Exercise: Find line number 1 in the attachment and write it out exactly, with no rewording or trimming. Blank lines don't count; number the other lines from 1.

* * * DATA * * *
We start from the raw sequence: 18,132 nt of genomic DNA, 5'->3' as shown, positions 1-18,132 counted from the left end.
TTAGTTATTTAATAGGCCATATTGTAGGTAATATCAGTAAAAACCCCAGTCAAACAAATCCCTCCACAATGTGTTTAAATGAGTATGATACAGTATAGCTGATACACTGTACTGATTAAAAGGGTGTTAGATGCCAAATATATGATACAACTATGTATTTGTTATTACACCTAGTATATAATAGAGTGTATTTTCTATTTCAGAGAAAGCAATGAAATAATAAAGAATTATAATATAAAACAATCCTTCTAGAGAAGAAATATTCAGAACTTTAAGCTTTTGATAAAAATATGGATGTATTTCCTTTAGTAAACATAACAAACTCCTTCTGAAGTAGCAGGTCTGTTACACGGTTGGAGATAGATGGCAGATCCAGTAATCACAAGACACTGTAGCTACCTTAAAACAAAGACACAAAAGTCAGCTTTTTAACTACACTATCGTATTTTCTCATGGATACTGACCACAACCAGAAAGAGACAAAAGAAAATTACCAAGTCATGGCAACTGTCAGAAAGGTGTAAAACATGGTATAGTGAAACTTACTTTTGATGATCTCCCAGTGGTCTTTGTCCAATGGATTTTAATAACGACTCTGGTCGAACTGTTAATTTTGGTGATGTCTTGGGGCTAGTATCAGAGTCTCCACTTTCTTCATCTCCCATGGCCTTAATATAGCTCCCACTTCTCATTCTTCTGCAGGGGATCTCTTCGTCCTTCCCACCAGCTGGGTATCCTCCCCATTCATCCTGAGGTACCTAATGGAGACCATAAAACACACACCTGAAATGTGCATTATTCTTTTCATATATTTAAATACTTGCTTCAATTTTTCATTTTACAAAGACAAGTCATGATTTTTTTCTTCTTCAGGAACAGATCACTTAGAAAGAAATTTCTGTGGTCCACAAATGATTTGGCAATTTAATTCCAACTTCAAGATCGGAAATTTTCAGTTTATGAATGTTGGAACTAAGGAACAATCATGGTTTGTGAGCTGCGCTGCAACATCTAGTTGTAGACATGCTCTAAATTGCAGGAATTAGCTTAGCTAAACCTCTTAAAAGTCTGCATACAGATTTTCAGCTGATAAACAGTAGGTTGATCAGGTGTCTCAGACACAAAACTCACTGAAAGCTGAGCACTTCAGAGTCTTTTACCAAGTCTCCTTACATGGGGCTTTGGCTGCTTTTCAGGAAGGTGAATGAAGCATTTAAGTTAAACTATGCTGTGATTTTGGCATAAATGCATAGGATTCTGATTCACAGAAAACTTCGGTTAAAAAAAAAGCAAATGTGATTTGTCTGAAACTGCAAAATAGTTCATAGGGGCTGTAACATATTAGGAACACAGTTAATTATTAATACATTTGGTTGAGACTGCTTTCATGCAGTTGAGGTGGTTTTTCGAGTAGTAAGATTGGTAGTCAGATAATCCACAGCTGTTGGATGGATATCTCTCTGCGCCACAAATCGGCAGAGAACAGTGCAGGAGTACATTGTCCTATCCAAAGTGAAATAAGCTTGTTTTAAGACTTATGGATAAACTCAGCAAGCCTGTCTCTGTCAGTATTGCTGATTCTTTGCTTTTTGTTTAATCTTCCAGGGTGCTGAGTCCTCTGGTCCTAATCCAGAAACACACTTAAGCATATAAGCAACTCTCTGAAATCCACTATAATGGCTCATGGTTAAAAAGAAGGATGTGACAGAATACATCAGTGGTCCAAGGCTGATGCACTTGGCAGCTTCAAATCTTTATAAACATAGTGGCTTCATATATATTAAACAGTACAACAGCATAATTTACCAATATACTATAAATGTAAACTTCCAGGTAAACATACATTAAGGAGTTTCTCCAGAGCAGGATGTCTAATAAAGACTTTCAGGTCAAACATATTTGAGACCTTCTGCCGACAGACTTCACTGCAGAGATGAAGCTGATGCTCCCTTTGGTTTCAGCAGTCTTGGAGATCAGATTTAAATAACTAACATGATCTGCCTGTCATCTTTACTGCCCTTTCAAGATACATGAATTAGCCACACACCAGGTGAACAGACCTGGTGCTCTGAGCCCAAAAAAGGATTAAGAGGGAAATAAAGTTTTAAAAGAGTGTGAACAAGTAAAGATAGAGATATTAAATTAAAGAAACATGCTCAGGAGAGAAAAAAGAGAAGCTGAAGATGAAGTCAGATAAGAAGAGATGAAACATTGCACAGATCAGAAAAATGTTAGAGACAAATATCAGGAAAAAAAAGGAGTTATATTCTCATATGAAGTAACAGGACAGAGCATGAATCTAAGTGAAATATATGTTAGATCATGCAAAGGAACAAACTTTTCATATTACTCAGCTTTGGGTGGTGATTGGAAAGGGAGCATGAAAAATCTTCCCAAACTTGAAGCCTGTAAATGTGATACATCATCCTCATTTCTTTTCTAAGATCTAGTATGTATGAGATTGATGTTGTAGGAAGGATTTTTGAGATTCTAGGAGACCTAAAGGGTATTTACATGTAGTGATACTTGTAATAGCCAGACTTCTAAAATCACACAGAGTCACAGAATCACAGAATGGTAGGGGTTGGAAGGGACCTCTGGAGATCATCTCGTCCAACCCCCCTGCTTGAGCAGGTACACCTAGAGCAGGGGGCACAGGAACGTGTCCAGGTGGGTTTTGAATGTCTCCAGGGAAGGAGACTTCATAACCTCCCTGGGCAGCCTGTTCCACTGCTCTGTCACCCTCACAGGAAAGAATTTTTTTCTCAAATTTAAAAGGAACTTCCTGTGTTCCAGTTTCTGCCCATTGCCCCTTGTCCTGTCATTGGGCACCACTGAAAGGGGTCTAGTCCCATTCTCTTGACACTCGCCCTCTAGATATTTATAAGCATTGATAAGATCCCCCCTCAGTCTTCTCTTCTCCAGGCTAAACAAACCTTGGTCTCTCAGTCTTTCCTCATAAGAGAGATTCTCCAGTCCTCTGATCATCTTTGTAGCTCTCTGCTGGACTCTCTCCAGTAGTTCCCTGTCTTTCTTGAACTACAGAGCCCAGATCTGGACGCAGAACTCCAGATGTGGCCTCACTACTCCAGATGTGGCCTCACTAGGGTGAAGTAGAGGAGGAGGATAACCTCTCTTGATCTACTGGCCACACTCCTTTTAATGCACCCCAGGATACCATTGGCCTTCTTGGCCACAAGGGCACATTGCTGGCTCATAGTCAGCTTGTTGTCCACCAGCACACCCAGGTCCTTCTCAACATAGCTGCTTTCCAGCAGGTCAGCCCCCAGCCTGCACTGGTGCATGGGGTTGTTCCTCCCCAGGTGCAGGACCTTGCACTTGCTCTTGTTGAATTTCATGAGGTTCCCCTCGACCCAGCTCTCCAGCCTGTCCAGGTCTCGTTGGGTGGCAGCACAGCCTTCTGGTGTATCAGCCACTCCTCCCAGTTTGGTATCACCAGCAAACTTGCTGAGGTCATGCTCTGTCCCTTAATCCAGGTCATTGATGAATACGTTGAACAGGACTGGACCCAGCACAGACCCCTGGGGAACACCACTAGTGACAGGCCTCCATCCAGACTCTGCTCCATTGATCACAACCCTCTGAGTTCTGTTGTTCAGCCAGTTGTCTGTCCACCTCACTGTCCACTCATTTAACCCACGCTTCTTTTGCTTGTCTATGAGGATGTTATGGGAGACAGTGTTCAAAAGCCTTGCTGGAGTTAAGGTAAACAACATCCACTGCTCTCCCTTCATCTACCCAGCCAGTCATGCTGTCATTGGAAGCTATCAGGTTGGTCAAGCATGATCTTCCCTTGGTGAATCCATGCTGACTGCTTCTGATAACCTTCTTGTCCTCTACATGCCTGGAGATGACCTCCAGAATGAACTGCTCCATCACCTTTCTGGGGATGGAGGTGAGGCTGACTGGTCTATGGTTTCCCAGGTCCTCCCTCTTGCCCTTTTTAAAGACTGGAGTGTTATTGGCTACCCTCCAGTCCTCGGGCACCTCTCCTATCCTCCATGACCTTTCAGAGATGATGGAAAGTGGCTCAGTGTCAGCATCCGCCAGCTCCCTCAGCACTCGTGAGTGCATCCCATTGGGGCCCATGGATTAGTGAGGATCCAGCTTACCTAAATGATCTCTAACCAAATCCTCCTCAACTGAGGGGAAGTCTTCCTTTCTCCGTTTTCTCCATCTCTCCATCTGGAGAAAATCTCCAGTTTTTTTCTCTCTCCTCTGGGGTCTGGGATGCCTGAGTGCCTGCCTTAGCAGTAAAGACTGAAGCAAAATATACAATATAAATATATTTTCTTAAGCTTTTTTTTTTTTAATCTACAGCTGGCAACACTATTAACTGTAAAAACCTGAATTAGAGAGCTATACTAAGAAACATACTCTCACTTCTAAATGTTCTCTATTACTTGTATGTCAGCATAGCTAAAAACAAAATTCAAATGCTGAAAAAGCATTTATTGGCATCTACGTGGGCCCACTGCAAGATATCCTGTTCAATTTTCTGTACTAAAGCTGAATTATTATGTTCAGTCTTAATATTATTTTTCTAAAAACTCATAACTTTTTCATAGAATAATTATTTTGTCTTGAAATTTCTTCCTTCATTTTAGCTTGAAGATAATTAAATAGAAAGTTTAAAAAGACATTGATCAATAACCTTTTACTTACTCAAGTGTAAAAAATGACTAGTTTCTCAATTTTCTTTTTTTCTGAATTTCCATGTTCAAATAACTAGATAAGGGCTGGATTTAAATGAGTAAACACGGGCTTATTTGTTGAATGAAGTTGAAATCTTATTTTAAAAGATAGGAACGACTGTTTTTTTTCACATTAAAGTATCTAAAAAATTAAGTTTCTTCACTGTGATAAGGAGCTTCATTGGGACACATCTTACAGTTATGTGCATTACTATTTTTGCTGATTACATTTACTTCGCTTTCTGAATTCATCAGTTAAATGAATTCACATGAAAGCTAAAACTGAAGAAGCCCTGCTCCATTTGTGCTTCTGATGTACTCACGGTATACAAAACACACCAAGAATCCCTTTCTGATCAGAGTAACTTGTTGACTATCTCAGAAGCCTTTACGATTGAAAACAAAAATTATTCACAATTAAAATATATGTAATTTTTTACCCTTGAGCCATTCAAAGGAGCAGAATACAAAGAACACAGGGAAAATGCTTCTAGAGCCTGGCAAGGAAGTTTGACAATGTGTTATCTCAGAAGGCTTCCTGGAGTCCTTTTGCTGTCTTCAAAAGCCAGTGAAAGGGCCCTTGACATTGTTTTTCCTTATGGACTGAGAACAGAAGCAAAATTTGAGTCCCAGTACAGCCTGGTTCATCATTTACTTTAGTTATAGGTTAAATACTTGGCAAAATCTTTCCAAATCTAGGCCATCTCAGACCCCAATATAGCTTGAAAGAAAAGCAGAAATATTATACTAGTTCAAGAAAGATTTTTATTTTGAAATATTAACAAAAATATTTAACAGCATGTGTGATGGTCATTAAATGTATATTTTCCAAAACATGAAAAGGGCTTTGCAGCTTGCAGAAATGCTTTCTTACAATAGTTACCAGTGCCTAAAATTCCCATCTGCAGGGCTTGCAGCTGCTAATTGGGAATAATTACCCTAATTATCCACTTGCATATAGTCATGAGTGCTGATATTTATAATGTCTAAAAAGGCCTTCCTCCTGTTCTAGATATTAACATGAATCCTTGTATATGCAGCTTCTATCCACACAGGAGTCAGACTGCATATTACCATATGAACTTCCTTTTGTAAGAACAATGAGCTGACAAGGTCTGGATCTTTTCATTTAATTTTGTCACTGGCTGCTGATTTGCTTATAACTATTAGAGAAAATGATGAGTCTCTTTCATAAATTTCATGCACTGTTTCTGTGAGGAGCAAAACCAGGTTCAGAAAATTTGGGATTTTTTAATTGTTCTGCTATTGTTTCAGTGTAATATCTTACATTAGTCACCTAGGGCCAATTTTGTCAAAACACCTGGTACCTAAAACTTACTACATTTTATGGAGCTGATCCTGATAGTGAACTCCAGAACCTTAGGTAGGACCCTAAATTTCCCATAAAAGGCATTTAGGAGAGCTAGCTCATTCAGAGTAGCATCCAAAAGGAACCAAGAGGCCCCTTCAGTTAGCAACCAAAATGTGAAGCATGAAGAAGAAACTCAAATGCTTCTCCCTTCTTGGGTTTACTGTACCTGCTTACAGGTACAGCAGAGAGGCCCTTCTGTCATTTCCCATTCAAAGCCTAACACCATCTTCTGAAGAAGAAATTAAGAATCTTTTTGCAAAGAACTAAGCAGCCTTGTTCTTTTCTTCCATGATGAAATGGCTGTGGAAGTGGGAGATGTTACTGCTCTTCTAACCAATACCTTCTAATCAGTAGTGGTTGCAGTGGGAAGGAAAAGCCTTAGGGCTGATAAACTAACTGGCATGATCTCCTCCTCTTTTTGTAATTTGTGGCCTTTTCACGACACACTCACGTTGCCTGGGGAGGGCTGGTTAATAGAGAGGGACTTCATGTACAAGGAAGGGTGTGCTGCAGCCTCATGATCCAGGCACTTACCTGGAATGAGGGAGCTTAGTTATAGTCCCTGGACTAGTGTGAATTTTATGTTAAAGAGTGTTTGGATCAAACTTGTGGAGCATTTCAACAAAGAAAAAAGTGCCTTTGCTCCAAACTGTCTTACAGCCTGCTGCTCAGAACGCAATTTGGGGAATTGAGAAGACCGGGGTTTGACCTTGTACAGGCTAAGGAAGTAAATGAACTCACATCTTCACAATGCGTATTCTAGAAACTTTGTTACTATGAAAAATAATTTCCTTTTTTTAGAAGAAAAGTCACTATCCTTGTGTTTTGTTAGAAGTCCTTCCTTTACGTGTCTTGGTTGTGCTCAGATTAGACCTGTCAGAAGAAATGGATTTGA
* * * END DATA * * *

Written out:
We start from the raw sequence: 18,132 nt of genomic DNA, 5'->3' as shown, positions 1-18,132 counted from the left end.